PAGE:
Clarifying needs vs. wants: fundamental to project success
Malena Aquino has dedicated her career to laboratory design and planning and developed key insights along the way
She has learned defining needs versus wants early in the process of design is fundamental to a successful project. While this can be applicable to virtually any project, starting with budget and scope, Malena shares insights into how it influences the outcome of a lab design.
“It's important for all stakeholders to have a clear understanding of how procedures will be conducted in the lab, including materials, workflow and the processes that will be used in order to design a lab that supports flexibility, safety and productivity. Stakeholders should include lab users, management, safety, security, operations, maintenance, constructors and all design disciplines.
"Often, lab users are working in facilities with outdated designs and come to the planning process with preconceived “wish lists” that may not be the best solutions today for the procedures they are performing. Design leaders should begin by asking what lab workers are doing and why, rather than what they want. This helps users understand and evaluate their actual needs versus the “nice to haves” and facilitates creative solutions that efficiently answer real challenges.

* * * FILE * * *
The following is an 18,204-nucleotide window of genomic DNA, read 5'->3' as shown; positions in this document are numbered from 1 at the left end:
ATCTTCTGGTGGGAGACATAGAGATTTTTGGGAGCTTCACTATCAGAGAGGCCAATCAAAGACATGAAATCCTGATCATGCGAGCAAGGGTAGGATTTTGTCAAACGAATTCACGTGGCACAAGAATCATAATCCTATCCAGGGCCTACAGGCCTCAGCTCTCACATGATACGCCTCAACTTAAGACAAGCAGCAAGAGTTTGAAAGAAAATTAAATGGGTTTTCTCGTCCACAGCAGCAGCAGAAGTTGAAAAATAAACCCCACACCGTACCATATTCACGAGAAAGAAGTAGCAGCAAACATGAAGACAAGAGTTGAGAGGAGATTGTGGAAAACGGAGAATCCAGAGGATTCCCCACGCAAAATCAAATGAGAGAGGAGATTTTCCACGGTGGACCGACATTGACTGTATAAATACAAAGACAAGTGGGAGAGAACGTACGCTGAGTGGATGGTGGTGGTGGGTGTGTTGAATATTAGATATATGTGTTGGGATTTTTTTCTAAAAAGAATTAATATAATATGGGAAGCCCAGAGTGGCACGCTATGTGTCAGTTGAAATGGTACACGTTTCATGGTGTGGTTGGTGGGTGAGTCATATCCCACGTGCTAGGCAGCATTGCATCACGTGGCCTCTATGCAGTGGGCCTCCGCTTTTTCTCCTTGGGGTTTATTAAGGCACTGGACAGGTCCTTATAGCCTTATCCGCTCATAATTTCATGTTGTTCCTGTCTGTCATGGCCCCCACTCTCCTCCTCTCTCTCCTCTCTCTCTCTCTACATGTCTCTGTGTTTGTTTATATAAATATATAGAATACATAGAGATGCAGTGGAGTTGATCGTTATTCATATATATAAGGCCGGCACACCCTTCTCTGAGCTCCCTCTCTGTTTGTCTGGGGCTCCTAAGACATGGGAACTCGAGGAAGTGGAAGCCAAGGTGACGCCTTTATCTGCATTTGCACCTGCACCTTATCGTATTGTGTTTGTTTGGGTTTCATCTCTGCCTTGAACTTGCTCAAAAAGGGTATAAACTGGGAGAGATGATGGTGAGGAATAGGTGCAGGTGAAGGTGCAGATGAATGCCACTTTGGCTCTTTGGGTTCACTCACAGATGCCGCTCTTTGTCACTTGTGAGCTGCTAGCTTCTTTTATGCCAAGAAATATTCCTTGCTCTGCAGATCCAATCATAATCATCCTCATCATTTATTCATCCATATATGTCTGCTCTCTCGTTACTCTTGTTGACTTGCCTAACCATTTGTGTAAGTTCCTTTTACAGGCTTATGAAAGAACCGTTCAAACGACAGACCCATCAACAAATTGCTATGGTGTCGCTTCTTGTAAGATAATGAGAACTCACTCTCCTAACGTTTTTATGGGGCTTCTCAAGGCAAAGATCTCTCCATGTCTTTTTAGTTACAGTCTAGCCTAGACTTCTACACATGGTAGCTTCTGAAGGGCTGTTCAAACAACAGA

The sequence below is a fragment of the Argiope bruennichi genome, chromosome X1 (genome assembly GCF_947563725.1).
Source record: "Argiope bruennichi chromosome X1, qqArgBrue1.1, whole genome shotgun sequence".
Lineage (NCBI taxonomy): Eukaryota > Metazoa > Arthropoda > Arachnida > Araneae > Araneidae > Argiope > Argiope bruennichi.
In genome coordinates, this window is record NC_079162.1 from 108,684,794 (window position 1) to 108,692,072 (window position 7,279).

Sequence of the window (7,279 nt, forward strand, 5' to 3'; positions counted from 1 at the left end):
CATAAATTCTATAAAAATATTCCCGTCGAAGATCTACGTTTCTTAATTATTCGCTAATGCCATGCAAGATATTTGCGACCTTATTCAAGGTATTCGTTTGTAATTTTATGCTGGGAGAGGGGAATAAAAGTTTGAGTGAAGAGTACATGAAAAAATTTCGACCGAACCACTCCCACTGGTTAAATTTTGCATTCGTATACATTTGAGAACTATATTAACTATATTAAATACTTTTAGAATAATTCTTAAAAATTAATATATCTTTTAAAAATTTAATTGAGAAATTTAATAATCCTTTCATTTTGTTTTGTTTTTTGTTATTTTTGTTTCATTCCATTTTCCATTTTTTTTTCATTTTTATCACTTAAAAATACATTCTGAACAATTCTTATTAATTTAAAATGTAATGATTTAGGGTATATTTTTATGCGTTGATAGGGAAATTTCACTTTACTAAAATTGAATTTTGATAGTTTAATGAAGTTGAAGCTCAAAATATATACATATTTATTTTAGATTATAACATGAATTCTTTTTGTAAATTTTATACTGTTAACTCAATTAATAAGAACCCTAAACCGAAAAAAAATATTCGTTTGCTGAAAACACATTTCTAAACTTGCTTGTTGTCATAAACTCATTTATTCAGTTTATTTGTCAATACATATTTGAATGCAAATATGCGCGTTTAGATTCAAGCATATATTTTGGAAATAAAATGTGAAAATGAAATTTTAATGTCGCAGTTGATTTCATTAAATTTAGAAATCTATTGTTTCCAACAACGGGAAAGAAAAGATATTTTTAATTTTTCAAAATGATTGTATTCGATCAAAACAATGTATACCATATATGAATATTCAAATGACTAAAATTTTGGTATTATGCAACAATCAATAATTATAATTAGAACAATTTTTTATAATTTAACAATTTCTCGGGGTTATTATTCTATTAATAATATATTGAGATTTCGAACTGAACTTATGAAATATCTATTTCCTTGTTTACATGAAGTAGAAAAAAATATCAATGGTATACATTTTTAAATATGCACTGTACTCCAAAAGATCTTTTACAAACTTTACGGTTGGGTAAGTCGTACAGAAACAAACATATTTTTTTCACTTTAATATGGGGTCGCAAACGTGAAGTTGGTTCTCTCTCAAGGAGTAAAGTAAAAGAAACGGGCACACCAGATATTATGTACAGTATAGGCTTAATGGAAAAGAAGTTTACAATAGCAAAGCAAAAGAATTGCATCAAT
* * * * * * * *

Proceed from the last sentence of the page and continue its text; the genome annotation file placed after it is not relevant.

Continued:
"Early definition of functional requirements before the design process begins to help establish realistic scope, schedule and budget documentation as the foundation of an efficient design process,” Malena concludes.
Content modified from an interview with Malena Aquino that appeared in Lab Manager News.
Page business leader and senior lab planner Malena Aquino offers extensive architectural experience integrated with scientific knowledge that covers a broad range of professional services, with overall management responsibilities for a variety of high technology projects, including research laboratories, healthcare facilities and educational buildings.
She has special expertise in the technical aspects of laboratory planning and design, code review, ADA compliance assessment, lab equipment planning and existing facilities evaluation and laboratory equipment planning and specifications. In addition, she was an NIH NCRR grant reviewer, and an instructor for CDC / PEPFAR International Training Programs for Health Labs.